Sunday, December 7, 2008

Simple At Home Photo Set Up

This works well for small products -

1) Find a large sheet of white paper or lightweight card (bristol board, cover stock) A matt - not shiny - surface is better and without any 'texture'. Smooth and even as possible.

2) Get some tape and find a place where the direct sun isn't shining - a south facing window, or a shaded but fully lit spot. If you put an item down and it casts a shadow, you're not in the right spot - look for a spot where no direct sunrays can get to your objects.

3) If the place you chose has a wall, that's great, you can tape your white paper/card onto the wall. If not, you'll need to find something to tape it onto - a book like an old encyclopedia if it's a small piece of paper, or the back of a chair or similar if it's larger.

4) Place the card so it curves gently onto the floor or table - don't let it crease.

5) Place your object as far forward on the white surface as you can - this makes it easier for the backdrop to fade in your photograph.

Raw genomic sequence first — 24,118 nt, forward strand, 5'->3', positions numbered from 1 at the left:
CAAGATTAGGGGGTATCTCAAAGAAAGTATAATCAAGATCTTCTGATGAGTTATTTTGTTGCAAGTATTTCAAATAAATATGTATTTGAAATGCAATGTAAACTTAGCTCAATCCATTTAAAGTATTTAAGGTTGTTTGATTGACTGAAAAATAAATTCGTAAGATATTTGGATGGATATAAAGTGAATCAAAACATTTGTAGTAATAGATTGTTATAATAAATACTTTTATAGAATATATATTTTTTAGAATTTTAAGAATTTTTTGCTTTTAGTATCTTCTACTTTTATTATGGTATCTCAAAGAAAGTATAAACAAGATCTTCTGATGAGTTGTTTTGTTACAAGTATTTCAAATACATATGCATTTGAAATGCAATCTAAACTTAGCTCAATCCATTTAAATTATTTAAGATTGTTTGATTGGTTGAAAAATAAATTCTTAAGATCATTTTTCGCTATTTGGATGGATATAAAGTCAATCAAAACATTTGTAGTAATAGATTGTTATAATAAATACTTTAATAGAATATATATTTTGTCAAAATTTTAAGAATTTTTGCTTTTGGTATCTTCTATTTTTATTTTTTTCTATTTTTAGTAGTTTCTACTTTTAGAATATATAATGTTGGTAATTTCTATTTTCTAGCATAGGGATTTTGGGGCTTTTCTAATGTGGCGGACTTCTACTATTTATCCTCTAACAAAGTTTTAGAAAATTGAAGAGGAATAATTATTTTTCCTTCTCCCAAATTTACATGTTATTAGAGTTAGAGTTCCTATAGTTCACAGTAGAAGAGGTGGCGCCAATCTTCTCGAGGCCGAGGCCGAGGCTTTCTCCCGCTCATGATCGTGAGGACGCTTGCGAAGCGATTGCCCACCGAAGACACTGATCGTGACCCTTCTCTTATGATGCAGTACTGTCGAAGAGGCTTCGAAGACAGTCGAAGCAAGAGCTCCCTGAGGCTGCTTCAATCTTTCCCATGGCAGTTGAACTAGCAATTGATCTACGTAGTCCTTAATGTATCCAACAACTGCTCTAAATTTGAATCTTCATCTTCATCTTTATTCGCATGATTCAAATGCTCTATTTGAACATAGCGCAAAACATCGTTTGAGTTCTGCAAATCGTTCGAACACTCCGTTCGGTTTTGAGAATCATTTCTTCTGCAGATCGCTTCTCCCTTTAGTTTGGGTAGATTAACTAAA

6) If you use a prop - like in this sample, make sure any extra bits of strings or such are tucked back and taped down - as long as you can't see the tape either! And KISS - Keep It Super Simple - don't overpower your product with noisy props that steal the show.

7) Now, set up your photograph - choose a setting without a flash - the flash is just like the sun, it will cast strong hard shadows that detract from your product. If you have a point-and-shoot, it should have a function to select 'no flash'. If you have an SLR, choose the appropriate ISO - maybe 100 or 200, choose an f-stop that is fairly open - this will blur the background more and just remember to use a setting that doesn't auto-flash.

8) Before snapping, make sure the whole of the object is contained within your white space - if it goes over an edge you'll have to move it closer to the back.

9) Snap.

10) Crop your photo to cut out any stuff you don't want like the wall behind - and a simple auto contrast should be all the tweaking you need so you don't have to have fancy software to fix it up at all.

Porcelain Vessel Pendant - Finola Prescott

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Eddie Gear said...

Hi there,

I'm new to blogger and was browsing through some of the blogs and came across this one. I used to follow art in my school days, however not now. Your blog sure does bring back old memories.

Cheers and keep it up!

finola said...

thanks for stopping by - hope those old memories were good ones!

I must get to putting some new posts up!